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We were previously able to resolve a claim for a client of ours for the sum of £15,000 in damages after a spreadsheet attached to an email exposed personal information.
We can tell you as leading privacy compensation experts that, unfortunately, this kind of event can be quite common in occurrence. There is no excuse for such a data leak to happen, and we are pleased that we were able to resolve this particular case in our client’s favour and with such a positive settlement result achieved.
In a previous case, we were successful in recovering £15,000 in data breach damages for a client of ours whose information had been leaked as a result of a spreadsheet attached to an email. Unfortunately, this particular spreadsheet attached to the email contained very sensitive information about a number of individuals, and it included data about disabilities.
In accordance with the GDPR, disability information can be classed as “special category” information. This means that additional protections are afforded in respect of such information and how it is used and processed. If special category information is ever exposed, the GDPR recognises that the distress that can be caused to the victim can be substantial. This is why a damages award can be significant in such a case, which is why we were able to recover £15,000 for our client in this particular claim.
This was an incredibly distressing event for our client, and we are pleased that we were able to resolve the case in the manner in which we did. Whilst it is not possible to turn back the clock and undo any damage that has been done as a result of a data leak, pursuing a privacy claim for compensation can be the way forward to achieve some form of justice for what has happened.
Unfortunately, there have been many incidents where a spreadsheet attached to an email should not have been there or should not have been accessible, exposing swathes of personal information. One of the group actions that we are running for people is for those affected by the Watford Community Housing data breach in 2020, in which this exact thing happened. That spreadsheet also contained particularly personal and sensitive information and caused significant distress to a number of people, many of whom we represent for legal cases.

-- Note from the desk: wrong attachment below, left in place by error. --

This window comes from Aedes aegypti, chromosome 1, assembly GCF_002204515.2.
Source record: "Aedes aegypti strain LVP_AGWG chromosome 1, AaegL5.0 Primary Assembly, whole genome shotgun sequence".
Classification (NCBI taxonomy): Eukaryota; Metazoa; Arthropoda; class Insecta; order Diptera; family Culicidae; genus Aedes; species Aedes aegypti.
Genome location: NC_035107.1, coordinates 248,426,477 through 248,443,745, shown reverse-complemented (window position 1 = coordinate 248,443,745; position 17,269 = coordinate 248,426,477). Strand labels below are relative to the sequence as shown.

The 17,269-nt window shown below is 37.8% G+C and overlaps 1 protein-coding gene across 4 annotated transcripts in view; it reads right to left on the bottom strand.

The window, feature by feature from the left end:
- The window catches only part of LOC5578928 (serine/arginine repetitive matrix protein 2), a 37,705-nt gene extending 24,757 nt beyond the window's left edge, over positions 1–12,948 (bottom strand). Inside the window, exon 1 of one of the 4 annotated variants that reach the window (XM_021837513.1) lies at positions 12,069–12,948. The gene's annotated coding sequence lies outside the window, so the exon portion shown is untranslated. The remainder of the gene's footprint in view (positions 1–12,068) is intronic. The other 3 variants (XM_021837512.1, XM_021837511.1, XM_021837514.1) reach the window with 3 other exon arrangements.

It can be easy to see such an event as a simple error and acknowledge how easy it could be for such a thing to happen but, unfortunately, such data leaks should never happen at all. Practices, policies and procedures should always be in place to prevent this kind of information leak from happening, and there is plenty that systems can do to prevent them from happening in the event of human error slips as well.
In an increasingly digitised age, it is absolutely essential that organisations do all they can to prevent data leaks, breaches and hacks. On the part of employees, clearly, greater care is required to make sure that simple errors do not cause substantial damage to a number of people.
Privacy is a conversation that needs to be happening throughout the entirety of an organisation. This is the only way to make sure that the GDPR can be complied with and events can be prevented where many people can suffer.
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